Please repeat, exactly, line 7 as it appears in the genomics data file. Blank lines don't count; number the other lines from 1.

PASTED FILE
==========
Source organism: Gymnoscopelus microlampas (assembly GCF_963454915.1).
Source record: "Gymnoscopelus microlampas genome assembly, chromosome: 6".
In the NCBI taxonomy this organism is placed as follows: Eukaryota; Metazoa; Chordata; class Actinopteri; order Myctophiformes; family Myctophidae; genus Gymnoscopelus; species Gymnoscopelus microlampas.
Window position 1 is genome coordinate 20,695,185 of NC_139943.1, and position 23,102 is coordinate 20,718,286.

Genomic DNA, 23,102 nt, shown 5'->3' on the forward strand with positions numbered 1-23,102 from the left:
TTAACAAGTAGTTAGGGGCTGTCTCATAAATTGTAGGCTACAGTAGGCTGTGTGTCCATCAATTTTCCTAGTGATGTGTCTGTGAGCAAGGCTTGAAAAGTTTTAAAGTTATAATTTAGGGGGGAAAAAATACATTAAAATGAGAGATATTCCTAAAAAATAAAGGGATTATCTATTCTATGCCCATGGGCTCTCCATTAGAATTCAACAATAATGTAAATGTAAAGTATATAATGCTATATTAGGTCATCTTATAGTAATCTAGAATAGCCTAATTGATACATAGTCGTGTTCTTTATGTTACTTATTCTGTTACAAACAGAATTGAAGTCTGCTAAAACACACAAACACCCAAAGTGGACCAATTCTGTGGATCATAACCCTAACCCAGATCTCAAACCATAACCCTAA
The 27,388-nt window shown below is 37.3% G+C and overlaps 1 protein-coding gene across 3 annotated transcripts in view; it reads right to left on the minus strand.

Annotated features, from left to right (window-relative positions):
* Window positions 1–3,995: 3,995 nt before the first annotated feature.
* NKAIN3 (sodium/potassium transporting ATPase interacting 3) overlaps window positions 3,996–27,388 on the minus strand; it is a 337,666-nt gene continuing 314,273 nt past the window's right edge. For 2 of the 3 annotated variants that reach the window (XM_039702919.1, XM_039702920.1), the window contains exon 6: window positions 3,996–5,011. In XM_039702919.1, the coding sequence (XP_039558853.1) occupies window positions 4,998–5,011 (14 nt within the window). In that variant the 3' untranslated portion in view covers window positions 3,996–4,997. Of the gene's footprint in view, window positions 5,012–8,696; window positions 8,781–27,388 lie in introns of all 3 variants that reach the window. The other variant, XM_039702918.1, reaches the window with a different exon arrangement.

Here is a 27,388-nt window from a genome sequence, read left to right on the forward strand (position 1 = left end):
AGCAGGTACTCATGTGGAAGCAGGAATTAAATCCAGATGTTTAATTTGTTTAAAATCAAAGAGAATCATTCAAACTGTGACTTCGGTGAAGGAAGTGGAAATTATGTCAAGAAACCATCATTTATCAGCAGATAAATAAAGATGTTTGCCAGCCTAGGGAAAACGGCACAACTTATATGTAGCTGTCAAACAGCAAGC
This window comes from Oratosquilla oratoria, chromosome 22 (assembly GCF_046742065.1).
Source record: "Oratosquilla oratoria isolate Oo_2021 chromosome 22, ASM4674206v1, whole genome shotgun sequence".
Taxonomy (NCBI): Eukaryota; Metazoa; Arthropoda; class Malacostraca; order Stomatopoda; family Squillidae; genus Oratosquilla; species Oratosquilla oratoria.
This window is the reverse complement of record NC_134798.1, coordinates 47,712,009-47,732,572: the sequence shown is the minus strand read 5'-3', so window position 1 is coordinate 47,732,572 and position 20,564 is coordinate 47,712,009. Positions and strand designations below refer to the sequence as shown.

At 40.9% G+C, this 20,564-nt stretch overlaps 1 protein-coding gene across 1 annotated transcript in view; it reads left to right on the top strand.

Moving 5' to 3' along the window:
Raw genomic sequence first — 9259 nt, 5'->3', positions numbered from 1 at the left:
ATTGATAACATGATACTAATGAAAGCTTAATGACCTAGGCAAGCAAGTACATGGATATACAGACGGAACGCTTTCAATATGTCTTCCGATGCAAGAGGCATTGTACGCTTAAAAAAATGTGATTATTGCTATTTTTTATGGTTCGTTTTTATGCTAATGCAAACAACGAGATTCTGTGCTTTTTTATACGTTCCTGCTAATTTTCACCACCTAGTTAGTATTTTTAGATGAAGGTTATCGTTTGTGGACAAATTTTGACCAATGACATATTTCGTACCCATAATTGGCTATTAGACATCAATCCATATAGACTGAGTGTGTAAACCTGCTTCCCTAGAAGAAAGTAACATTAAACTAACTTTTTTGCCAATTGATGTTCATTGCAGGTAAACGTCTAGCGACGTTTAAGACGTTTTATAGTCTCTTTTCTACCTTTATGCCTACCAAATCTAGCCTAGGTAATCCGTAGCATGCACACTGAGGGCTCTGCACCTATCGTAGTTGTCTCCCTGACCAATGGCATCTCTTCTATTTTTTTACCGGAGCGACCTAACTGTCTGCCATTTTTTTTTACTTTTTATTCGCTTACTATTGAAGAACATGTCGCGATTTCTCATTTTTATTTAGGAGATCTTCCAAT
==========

The 27,388-nt window shown below is 37.3% G+C and overlaps 1 protein-coding gene across 3 annotated transcripts in view; it reads right to left on the minus strand.